There is a growing trend of closed-loop test track facilities being developed across the United States that represents an investment of millions of dollars. Existing facilities, like Virginia Tech’s Virginia Smart Road, are places where cutting edge research on vehicles and road systems are taking place. New facilities, such as SunTrax in Florida, are currently under construction, while existing facilities, such as the American Center for Mobility (ACM) in Michigan, are expanding. These facilities are based on partnerships between education, public, and private groups focused on research and innovation of transportation technologies. Now, there is another facility in the planning stages in Pennsylvania, based on a partnership between the Pennsylvania Department of Transportation (PennDOT), Penn State University, and the Pennsylvania Turnpike Commission (PTC), called PennSTART.
Bolstering Life Safety
The PennSTART vision is to “advance a state-of-the-art training and testing facility to address the transportation safety and operational needs of Pennsylvania and the Mid-Atlantic region.” The partnership, which percolated over several years, initially focused on the need for Pennsylvania’s first responders to be trained in Traffic Incident Management (TIM). TIM effectively coordinates a comprehensive process to detect, respond to, and clear traffic incidents so that traffic flow may be restored safely and quickly. Effective TIM not only improves traffic flow, but also boosts roadway safety for the traveling public, crash victims, and the emergency responders themselves. According to the Federal Highway Administration (FHWA), 1,149,916 first responders lack adequate TIM training, including 270,000 in the Mid-Atlantic region alone. A significant contributing factor to this training challenge is the lack of access to a regional-specific cross-disciplinary facility. Servicing this training need became the initial catalyst for the idea behind the PennSTART initiative. PennSTART was inspired by a similar TIM training facility run by the Tennessee Highway Patrol Academy as well as others, like SunTrax, ACM, and the Virginia Smart Road, to learn about what it takes to collaborate, plan, and eventually operate a multi-disciplinary facility that would appeal to a broad spectrum of industry associates.
A Simulated Testing Environment
PennSTART will create opportunities to improve safety of the transportation system. The future facility and laboratories will support a wide array of new research and promote innovation in traffic incident management and training, tolling and intelligent transportation systems, work zones, commercial and transit vehicles, and connected and autonomous vehicles. The planned 110-acre site will host a 1.5-mile high-speed oval test track with an 80-acre infield, featuring an advanced testing and training environment. The facility will “allow both public and private sector stakeholders, as well as research institutions, to collaborate on technological development and deployment to create safer environments for the movement of people and goods,” says Joseph Sutor, planning manager and environmental manager, PTC. PennDOT and Penn State also recognize the need for integrating specialty and cross-disciplinary groups as a key feature of the initiative.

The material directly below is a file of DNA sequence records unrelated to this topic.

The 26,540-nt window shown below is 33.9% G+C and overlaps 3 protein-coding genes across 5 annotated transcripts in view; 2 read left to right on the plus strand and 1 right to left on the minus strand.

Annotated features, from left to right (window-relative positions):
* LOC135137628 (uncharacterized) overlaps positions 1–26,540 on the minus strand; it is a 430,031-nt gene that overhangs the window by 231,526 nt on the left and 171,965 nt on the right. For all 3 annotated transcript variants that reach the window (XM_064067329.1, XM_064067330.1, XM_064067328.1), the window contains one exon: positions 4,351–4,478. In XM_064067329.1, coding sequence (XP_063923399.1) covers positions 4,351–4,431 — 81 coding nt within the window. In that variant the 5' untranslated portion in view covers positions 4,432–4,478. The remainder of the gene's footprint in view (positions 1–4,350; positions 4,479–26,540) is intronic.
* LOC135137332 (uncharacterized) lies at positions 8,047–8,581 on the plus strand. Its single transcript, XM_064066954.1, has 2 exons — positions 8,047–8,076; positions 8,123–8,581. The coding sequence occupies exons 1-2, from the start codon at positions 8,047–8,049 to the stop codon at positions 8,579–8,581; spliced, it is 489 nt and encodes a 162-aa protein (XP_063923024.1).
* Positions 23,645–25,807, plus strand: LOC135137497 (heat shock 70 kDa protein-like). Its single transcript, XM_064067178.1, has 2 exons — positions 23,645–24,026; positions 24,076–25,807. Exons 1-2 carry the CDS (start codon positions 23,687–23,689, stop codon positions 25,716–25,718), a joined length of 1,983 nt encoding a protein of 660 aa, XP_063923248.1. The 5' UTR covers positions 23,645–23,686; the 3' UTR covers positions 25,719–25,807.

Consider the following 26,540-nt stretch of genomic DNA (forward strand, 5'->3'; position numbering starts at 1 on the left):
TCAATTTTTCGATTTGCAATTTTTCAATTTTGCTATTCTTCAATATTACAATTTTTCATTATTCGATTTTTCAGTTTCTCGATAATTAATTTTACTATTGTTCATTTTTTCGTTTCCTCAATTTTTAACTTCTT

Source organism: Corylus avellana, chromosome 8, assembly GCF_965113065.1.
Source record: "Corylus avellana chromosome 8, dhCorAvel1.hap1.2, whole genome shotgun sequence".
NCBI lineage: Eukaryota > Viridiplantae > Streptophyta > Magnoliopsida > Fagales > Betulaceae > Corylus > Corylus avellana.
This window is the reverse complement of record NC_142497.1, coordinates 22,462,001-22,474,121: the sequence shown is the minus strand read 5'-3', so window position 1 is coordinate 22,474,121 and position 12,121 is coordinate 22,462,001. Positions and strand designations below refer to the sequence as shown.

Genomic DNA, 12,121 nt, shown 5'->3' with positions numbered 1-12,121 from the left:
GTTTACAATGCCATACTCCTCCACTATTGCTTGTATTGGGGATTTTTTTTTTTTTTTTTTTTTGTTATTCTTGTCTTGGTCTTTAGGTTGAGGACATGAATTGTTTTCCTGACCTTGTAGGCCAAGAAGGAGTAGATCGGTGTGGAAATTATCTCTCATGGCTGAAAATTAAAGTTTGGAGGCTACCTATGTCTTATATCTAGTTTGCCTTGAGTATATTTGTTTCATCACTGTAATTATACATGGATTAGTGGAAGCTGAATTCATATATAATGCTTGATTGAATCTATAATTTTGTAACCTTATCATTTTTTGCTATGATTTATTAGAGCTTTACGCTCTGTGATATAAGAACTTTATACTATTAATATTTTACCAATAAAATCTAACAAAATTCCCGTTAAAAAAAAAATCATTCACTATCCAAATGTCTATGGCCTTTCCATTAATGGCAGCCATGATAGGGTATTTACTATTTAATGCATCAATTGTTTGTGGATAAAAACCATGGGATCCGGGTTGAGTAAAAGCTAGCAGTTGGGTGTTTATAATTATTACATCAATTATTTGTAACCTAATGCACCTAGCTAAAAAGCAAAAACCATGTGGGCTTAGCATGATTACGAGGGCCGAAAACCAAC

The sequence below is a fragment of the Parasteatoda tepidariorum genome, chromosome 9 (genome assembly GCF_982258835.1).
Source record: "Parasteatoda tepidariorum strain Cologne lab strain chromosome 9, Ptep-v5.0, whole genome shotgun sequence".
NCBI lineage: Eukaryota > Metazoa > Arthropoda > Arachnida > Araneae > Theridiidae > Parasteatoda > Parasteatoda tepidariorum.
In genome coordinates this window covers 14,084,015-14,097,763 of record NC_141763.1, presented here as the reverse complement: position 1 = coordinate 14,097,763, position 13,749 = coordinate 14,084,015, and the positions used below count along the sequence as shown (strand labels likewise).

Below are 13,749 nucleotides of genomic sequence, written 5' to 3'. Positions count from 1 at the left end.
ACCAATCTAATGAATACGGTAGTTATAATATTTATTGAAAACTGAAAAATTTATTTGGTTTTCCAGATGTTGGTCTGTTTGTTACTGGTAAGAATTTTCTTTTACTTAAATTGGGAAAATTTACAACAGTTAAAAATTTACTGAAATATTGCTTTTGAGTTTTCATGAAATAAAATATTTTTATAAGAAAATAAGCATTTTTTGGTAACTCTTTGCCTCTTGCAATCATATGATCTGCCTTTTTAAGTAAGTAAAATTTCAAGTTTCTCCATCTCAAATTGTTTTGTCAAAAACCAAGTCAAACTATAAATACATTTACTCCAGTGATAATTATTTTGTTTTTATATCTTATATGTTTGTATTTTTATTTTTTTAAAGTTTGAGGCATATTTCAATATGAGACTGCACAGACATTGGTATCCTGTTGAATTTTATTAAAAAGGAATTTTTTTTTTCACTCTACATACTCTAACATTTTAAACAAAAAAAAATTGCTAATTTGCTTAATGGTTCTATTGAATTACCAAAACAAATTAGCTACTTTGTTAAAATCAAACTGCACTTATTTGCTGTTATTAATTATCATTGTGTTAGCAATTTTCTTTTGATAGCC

Why the Keystone State?
The current conceptual plan for PennSTART proposes that Penn State own the facility. The University’s Thomas D. Larson Pennsylvania Transportation Institute would operate the facility. The Larson Institute currently operates the Federal Transit Administration’s Bus Testing and Research Center at a test track facility. The University is centrally-located in Pennsylvania, and is within a four-hour drive of major metropolitan areas within and outside the state, positioning PennSTART as an important resource to the Mid-Atlantic region. Another benefit to its location is that testing can include a variety of weather scenarios. Pennsylvania experiences four seasons and varied topography. Such diverse outdoor conditions may create opportunities to push the limits of experimentation and add complexities to real-time training, making the facility and its planned activities applicable to a wide range of stakeholders.
What It Takes To Get It Going
A project of this scale takes several years to launch. Current plans are for the PennSTART facility to be operational by the end of 2022. The team is using the Systems Engineering Process approach to integrate all disciplines into a systematic team effort to launch PennSTART. This approach is a hallmark of Intelligent Transportation Systems design and a requirement for anyone seeking project funding from the FHWA. This is evidence of the partnership’s strong commitment to seeing this project to fruition.
Imagine a future where first responders are better trained and have access to state-of-the-art facilities. What if they were trained to handle incidents more quickly and safely? If roadway innovations shortened your daily commute, how would you use the extra time? What if traffic control evolved because it was able to benefit from synergistic innovations not yet discovered? What if there were better ways to teach autonomous vehicles how to respond to traffic incidents through collaborative machine learning? Imagine the possibilities that can grow from PennSTART’s unique mission and functionality. If you are interested in learning more about the project, please visit their website at PennSTART.org.